Miles tells the story of Indica – and of his other babies, including an important little journal called IT – with a precision remarkable for one surrounded by dope heads. But the real interest does not lie here, with stock and cash flow. Far more enjoyable are the first meeting of John and Yoko (Lennon arrived in his chauffeur-driven Mini Cooper); the recording of Sergeant Pepper (many Wagon Wheels were consumed); and an encounter with Timothy Leary at home in upstate New York (his veg were all planted in mandala patterns). Leary believed the Beatles were prototype mutants of a new, enlightened human type. The author’s fond descriptions of McCartney make you believe there might have been some truth in this.
And so to Zapple, the Beatles’ experimental label. In 1968, Miles headed for America, portable Nagra tape machine in tow, to record his great idols: Charles Olson, Charles Bukowski and Richard Brautigan. Bukowski, it turned out, was so shy, he could only record his own voice alone, beer in hand. Ginsberg, meanwhile, wanted to record an album of William Blake songs.
Unfortunately, a meeting with Allen Klein, Apple’s business manager, did not go to plan. ‘Assuming I trust you,’ barked the bearded one, ‘how do I know you’re always going to be here as head of Apple? You might go down into Central Park one afternoon and rape a little girl on her way home from school… then you’d go to jail and I’d have to deal with a stranger.’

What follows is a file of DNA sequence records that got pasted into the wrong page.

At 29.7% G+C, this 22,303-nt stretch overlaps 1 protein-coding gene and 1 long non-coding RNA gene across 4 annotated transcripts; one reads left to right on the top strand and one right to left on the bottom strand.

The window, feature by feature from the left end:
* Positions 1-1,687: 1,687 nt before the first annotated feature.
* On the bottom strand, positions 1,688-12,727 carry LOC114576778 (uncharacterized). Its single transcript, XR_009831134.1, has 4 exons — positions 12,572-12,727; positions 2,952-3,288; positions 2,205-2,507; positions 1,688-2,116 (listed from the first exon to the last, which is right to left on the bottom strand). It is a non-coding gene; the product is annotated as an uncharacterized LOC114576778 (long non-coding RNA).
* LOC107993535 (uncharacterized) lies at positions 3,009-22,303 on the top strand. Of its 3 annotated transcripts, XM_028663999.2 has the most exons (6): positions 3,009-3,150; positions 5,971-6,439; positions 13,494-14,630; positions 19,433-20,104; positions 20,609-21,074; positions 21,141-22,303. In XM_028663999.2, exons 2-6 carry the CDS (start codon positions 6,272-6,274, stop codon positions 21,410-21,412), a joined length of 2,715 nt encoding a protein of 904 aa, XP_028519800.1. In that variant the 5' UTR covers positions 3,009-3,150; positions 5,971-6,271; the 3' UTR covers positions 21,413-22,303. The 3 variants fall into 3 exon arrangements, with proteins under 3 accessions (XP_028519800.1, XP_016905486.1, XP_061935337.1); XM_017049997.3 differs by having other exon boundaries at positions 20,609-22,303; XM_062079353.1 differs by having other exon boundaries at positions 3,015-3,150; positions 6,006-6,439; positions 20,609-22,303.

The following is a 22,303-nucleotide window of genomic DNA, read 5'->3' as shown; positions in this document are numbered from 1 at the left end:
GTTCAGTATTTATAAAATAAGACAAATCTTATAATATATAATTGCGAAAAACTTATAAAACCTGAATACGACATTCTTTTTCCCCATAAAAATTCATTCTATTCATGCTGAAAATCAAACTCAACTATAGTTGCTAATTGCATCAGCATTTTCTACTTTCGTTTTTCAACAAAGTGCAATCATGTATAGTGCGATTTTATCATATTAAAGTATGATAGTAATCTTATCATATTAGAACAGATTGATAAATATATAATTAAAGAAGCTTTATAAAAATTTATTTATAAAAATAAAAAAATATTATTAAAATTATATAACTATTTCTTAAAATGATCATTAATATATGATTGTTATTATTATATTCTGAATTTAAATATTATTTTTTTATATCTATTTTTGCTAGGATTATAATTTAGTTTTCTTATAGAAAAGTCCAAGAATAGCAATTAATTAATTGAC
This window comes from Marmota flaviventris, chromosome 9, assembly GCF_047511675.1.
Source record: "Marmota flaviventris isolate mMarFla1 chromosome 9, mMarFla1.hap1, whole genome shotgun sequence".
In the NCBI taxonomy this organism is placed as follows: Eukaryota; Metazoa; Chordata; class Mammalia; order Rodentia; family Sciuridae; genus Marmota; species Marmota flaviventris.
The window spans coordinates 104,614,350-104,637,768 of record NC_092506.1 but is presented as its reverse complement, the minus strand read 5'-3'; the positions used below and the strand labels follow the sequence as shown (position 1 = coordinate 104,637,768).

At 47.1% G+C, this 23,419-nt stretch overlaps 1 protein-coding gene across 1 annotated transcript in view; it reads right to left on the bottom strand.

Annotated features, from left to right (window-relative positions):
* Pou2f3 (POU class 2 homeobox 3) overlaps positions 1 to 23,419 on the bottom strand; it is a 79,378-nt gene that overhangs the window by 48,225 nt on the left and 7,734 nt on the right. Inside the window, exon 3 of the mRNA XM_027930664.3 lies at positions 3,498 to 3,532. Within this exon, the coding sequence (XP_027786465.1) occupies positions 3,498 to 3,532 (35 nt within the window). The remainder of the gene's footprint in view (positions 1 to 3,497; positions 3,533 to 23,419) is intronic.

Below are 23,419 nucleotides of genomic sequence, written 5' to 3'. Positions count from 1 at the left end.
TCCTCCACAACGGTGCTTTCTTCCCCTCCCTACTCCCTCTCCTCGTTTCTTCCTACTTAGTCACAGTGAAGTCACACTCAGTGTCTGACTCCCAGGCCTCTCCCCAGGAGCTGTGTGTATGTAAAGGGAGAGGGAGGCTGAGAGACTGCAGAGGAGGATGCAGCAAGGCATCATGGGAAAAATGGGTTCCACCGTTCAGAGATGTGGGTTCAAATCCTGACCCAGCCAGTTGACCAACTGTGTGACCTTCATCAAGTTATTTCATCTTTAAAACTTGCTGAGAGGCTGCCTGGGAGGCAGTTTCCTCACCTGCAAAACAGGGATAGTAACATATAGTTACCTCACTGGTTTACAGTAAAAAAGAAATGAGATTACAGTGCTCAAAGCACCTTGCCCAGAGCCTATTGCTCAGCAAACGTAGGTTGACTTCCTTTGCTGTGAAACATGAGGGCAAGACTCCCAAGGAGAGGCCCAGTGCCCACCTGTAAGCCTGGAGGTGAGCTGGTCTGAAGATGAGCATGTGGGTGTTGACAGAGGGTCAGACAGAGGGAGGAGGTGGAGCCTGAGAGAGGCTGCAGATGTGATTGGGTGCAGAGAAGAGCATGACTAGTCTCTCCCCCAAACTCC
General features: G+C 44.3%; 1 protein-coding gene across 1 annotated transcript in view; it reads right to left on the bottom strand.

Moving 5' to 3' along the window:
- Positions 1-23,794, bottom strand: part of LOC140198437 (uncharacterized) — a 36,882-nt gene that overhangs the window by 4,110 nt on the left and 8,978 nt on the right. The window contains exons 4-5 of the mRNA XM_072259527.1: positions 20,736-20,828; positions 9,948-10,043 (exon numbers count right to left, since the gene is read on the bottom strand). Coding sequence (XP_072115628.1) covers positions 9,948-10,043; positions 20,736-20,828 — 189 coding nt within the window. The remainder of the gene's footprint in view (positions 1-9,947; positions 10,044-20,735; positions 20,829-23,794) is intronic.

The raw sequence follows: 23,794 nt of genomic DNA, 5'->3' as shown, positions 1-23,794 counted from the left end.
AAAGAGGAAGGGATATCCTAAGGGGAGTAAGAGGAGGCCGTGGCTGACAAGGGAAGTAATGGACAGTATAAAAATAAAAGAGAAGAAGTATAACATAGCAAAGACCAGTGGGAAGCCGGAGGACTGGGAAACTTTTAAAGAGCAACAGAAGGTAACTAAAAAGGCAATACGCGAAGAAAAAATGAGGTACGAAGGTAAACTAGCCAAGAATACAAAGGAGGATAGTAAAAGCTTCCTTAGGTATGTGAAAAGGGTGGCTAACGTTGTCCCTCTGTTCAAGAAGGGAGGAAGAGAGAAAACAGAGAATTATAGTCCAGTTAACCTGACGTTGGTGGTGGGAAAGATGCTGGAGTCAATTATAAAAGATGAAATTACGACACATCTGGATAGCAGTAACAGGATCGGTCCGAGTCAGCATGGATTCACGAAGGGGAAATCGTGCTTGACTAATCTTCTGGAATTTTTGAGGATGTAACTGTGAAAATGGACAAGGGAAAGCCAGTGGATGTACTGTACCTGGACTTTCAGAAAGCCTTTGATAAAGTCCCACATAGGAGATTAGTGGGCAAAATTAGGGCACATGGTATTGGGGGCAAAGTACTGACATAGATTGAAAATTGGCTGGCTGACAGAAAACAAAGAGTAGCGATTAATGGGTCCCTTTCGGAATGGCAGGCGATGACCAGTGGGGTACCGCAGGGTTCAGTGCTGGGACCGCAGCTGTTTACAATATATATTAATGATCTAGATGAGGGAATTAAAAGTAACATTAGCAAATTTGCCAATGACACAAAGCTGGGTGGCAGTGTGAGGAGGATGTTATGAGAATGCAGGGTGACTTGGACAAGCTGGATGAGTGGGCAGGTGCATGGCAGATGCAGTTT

This is a strange book. A world of giant jellies and 50ft super-spliffs, it is low on analysis (Miles never gets round to telling us which of the underground poets’ work, if any, stands up today) and, occasionally, on facts (one minute, Paul is with Jane, the next he’s living with a bunch of groupies, no questions asked). It ends with Miles, having put Indica into voluntary liquidation, heading for some R&R on Ginsberg’s farm in Cherry Valley.
The author’s coda to the decade is sweetly naive, as though he were a starry-eyed teenager strutting his stuff in Stroud all over again. Out of the underground, he tells us, came Greenpeace, Friends of the Earth and the right to wear long hair. What he would like now is a Bill of Rights and for us all to be citizens rather than subjects.
But it is impossible to get too annoyed by a man who cares, and Miles plainly does. He seems not to have a cynical bone in his body. His faith in the written word – particularly his belief in the right of the ordinarily disenfranchised to scribble away, be given a platform and hang the consequences – belongs to another time, before Borders began its inexorable march down Charing Cross Road. He begged and borrowed to keep IT on its feet, and was rewarded with a circulation of 40,000.
I have always had an aversion to men who refer to ‘The Floyd’ but, thanks to Miles’s endearing, if pernickety, passion for all manner of poetry and prose, I found I could forgive him even this. Besides, he really was there, man, and that is more than most of us can say.